A challenging exploration of documentary writing and photography, focusing on the ways in which researchers can affect, reshape, or misrepresent what they see. Coles, the noted psychiatrist and Harvard ethicist (The Moral Intelligence of Children, 1997, etc.), notes in the introduction that he has been preparing to write this book ``for over 35 years''—ever since he and his wife, while studying the integration of schools in Louisiana in 1960, first tried to make sense of what it meant to be witnesses, researchers, and onlookers. A fascination with the moral and practical consequences that arise when observers (journalists, academics, or social activists) probe the lives of a class of people— whether coal miners (George Orwell), migrant workers (Dorothea Lange), or Mississippi farmers (James Agee and Walker Evans)—led Coles to become one of the founders of Duke University's Center of Documentary Studies. Poet/doctor William Carlos Williams and biographer/therapist Erik Erikson are Coles's heroes, and from them and others he draws his theme: ``We notice what we notice in accordance with who we are.'' Coles offers striking examples of the way in which preconceptions can alter what is seen, including Lange's famous ``Migrant Mother'' photograph: That seminal Depression-era picture was selected from a series of shots and then cropped for dramatic impact, in accordance with Lange's personal vision, with who she was, with what she wanted to communicate about poverty in the South. Also examined, in sometimes rambling, verbose passages, are the impact the observer makes on those being observed and the tendency by writers like Agee and Orwell, for instance, to put on a pedestal the farmworkers and coal miners who helped make them famous. Journalists, social workers, and therapists, as well as producers of print or film documentaries, will find this ruminative volume of special use, reminding them of the questions they should ask themselves before they invade schools, workplaces, and private lives. (18 b&w photos, not seen)

Pub Date: April 1, 1997

ISBN: 0-19-511629-1

Page Count: 256

Publisher: Oxford Univ.

Review Posted Online: May 20, 2010

Kirkus Reviews Issue: Feb. 15, 1997

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Noted jazz and pop record producer Thiele offers a chatty autobiography. Aided by record-business colleague Golden, Thiele traces his career from his start as a ``pubescent, novice jazz record producer'' in the 1940s through the '50s, when he headed Coral, Dot, and Roulette Records, and the '60s, when he worked for ABC and ran the famous Impulse! jazz label. At Coral, Thiele championed the work of ``hillbilly'' singer Buddy Holly, although the only sessions he produced with Holly were marred by saccharine strings. The producer specialized in more mainstream popsters like the irrepressibly perky Teresa Brewer (who later became his fourth wife) and the bubble-machine muzak-meister Lawrence Welk. At Dot, Thiele was instrumental in recording Jack Kerouac's famous beat- generation ramblings to jazz accompaniment (recordings that Dot's president found ``pornographic''), while also overseeing a steady stream of pop hits. He then moved to the Mafia-controlled Roulette label, where he observed the ``silk-suited, pinky-ringed'' entourage who frequented the label's offices. Incredibly, however, Thiele remembers the famously hard-nosed Morris Levy, who ran the label and was eventually convicted of extortion, as ``one of the kindest, most warm-hearted, and classiest music men I have ever known.'' At ABC/Impulse!, Thiele oversaw the classic recordings of John Coltrane, although he is the first to admit that Coltrane essentially produced his own sessions. Like many producers of the day, Thiele participated in the ownership of publishing rights to some of the songs he recorded; he makes no apology for this practice, which he calls ``entirely appropriate and without any ethical conflicts.'' A pleasant, if not exactly riveting, memoir that will be of most interest to those with a thirst for cocktail-hour stories of the record biz. (25 halftones, not seen)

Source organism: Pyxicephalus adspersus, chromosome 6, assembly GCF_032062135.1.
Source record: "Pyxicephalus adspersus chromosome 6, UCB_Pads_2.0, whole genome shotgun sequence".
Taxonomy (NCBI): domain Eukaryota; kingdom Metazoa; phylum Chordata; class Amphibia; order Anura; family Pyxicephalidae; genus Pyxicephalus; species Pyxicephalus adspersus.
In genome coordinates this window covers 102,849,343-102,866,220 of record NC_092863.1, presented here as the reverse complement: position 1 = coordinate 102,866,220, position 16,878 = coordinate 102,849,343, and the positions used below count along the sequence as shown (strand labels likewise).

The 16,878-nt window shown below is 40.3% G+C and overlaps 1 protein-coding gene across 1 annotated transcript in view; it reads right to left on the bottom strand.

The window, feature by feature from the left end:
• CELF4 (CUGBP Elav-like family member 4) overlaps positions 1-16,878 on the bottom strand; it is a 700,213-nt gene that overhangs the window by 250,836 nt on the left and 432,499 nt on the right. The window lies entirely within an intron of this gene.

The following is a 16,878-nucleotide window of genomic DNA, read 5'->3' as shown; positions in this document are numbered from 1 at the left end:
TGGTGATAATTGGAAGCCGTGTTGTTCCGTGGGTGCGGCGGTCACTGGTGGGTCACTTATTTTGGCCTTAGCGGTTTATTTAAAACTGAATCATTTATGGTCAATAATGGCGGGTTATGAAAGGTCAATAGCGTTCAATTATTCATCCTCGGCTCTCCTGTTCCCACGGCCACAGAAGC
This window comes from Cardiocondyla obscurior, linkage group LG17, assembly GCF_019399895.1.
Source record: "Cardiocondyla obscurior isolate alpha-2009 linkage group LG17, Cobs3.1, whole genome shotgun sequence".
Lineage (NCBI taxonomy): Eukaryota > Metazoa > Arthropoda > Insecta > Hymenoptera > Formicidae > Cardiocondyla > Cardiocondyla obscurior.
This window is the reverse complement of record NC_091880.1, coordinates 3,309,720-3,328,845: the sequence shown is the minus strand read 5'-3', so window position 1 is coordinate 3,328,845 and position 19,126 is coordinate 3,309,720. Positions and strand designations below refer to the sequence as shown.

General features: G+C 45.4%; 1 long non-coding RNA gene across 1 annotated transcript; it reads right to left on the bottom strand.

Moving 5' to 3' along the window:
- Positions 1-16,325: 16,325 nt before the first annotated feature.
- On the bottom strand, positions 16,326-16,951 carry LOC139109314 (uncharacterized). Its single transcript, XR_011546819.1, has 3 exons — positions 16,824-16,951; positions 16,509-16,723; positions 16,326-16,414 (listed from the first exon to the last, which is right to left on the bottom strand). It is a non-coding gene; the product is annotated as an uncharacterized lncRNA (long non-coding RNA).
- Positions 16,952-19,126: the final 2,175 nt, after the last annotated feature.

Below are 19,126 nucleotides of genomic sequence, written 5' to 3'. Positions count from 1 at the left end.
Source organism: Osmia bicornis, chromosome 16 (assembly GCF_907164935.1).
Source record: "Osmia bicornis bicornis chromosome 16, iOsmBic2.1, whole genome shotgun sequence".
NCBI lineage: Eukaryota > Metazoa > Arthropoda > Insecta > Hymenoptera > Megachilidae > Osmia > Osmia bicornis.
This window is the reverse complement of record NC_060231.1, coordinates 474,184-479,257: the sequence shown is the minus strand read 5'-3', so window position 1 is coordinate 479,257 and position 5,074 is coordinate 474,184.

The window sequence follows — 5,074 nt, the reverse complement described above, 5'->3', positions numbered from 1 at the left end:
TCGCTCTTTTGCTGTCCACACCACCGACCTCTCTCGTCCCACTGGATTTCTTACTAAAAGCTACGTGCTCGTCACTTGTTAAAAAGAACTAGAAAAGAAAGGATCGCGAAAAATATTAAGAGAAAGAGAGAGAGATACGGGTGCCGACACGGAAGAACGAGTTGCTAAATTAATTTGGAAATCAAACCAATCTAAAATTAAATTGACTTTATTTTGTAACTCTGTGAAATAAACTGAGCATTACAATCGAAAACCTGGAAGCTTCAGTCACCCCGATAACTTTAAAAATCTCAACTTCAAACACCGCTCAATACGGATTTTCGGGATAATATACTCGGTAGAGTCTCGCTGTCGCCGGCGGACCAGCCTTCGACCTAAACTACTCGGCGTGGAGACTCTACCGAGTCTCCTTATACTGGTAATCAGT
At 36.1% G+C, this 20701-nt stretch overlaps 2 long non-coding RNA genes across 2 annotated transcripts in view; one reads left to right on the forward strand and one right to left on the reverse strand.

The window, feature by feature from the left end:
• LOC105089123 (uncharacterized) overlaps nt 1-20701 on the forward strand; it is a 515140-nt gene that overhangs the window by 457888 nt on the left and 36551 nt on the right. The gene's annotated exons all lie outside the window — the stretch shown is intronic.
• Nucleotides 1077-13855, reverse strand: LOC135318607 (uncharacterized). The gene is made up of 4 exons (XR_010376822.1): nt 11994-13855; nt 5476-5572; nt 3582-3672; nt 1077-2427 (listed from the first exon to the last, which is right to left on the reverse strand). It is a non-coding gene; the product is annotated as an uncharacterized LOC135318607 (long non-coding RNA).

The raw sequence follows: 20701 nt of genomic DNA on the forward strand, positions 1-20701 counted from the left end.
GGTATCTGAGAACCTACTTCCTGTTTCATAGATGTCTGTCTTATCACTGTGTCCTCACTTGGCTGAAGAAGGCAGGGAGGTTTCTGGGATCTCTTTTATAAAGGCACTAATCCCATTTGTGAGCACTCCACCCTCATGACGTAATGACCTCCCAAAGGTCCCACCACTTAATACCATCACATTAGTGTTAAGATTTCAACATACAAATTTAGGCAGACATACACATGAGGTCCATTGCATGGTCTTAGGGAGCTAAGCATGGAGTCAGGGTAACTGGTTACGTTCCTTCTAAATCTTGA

Pub Date: May 1, 1995

ISBN: 0-19-508629-4

Page Count: 224

Publisher: Oxford Univ.

Review Posted Online: May 20, 2010

Kirkus Reviews Issue: March 1, 1995

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Stricter than, say, Bergen Evans or W3 ("disinterested" means impartial — period), Strunk is in the last analysis...



Privately published by Strunk of Cornell in 1918 and revised by his student E. B. White in 1959, that "little book" is back again with more White updatings.

Stricter than, say, Bergen Evans or W3 ("disinterested" means impartial — period), Strunk is in the last analysis (whoops — "A bankrupt expression") a unique guide (which means "without like or equal").

Pub Date: May 15, 1972

ISBN: 0205632645

Page Count: 105

Publisher: Macmillan

Review Posted Online: Oct. 28, 2011

Kirkus Reviews Issue: May 1, 1972

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